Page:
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Divorce and domestic violence: Best strategies

by | Jun 21, 2013 | Domestic Violence, Firm News |

For California couples who are involved in an abusive or controlling marriage, it may feel as if there is no way to emerge from the relationship and start anew. In many cases, the abused spouse has come to accept a role of diminished power within the marriage, and feelings of hopelessness and despair are deeply ingrained. However, there are strategies that can be employed to ease the path to divorce when a marriage is plagued by controlling behavior or domestic violence, and it is possible to move forward beyond one’s current circumstances.


One thing to anticipate when approaching a divorce from a controlling partner is a continuation or even ramping up of negative behaviors. Upon news of the plan to leave the marriage, the spouse may attempt to freeze access to joint bank accounts or other family assets. It is also not uncommon to be subjected to overwhelming pressure to remain in the relationship or postpone filing for divorce. However, once the decision to leave has been made, the best course of action is to take positive steps toward that goal.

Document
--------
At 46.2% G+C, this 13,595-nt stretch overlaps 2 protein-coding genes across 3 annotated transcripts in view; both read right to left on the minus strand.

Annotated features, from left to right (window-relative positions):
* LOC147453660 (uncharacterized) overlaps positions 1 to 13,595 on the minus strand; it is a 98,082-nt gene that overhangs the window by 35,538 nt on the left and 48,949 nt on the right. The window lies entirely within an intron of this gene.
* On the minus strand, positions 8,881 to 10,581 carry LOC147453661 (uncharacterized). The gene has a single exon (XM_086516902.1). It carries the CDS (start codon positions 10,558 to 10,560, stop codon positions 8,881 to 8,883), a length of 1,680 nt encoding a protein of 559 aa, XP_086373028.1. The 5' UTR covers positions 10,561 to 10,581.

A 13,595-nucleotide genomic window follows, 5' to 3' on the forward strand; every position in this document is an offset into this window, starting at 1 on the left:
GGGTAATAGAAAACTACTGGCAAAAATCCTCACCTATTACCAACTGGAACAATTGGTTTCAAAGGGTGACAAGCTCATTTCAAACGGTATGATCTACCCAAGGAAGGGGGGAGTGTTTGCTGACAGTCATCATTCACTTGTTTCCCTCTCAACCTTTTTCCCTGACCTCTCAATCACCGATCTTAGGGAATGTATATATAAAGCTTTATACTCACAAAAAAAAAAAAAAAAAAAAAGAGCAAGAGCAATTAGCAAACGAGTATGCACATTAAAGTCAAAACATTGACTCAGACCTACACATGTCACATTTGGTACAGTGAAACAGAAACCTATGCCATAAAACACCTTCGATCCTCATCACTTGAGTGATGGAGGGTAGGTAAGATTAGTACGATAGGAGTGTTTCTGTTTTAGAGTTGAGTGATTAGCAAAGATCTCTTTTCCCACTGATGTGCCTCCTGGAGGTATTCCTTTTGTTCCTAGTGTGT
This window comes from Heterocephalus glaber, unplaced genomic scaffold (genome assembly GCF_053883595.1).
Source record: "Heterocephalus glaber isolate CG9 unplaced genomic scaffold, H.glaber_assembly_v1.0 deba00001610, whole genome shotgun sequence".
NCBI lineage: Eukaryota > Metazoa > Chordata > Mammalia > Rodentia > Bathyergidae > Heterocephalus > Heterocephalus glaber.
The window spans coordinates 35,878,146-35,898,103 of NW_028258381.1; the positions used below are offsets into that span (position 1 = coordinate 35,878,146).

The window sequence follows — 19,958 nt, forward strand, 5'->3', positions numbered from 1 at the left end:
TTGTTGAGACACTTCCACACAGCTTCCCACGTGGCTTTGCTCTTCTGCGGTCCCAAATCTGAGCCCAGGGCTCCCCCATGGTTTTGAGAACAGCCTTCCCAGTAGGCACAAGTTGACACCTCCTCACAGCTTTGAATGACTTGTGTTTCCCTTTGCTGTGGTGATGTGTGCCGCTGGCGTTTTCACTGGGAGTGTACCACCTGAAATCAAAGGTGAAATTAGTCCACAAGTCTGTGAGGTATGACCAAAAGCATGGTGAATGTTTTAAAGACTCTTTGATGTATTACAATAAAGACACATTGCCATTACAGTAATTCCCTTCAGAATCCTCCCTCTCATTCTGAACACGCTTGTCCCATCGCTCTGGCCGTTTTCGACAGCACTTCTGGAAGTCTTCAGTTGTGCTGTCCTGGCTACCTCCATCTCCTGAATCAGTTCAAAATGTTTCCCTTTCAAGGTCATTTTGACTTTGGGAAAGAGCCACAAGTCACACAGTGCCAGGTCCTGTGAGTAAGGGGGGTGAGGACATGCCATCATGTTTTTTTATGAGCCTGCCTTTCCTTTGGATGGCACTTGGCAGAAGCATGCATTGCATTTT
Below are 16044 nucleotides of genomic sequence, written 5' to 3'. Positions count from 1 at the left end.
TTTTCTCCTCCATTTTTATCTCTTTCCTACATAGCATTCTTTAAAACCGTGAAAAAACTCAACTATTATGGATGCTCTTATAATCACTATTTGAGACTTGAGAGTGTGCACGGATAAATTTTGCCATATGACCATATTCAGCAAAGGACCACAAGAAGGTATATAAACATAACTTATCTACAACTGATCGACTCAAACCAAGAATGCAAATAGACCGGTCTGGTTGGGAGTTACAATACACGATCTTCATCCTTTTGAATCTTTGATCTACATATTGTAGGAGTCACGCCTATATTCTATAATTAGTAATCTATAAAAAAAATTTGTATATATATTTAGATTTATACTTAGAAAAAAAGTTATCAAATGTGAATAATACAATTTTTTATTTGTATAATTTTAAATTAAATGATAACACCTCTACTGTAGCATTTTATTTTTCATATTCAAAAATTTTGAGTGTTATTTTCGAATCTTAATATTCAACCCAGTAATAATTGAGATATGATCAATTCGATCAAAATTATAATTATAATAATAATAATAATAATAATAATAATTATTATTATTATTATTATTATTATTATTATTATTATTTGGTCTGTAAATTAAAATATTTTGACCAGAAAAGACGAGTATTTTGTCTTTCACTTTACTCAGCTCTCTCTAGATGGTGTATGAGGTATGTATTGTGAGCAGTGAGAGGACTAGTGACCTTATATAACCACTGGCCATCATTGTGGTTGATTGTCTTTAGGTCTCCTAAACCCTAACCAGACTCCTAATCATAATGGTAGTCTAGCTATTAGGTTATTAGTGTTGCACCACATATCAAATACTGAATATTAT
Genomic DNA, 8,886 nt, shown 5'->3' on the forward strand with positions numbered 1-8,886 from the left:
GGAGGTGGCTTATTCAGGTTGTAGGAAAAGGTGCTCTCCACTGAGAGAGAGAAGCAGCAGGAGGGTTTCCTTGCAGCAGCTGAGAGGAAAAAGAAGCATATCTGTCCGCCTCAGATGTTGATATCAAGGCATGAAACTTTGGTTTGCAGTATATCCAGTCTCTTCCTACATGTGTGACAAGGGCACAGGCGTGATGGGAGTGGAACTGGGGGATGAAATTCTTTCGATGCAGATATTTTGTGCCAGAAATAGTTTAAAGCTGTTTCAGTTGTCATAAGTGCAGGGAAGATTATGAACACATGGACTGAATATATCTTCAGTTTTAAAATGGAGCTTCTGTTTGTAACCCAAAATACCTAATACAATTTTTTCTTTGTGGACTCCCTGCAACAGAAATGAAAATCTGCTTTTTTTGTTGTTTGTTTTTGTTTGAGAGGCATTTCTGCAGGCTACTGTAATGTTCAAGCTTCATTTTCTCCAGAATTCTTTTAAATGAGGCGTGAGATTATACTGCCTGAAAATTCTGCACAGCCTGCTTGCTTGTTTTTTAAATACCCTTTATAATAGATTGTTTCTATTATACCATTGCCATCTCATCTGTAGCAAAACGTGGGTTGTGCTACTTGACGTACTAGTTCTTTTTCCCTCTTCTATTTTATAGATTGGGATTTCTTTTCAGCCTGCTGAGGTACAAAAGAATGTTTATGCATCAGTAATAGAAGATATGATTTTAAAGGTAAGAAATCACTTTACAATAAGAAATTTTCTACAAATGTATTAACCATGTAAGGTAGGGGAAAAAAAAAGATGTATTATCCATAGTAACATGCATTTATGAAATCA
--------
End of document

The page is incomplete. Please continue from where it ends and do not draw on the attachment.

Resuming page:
The first course of action is to begin saving money as aggressively as possible. It is important to have one’s funds held in a bank account which no other party can access. In addition, there are a wide range of documents needed to proceed through a divorce process. Collect as many of these items as possible while still in the home, and make copies that can be securely stored elsewhere until they are needed.


Another way to minimize the turmoil of ending an abusive marriage is to get the matter before a California judge as quickly as possible. Once the legal process has begun, the court will control much of the timing, and the other party will be less able to manipulate the situation to his or her advantage. It is also important to mention that for spouses who are experiencing acts of domestic violence, it is imperative to leave at once, and to gain a restraining order, if necessary.


Source:, “Divorcing a Bully, Protecting Your Finances,” Elizabeth MacBride, June 18, 2013


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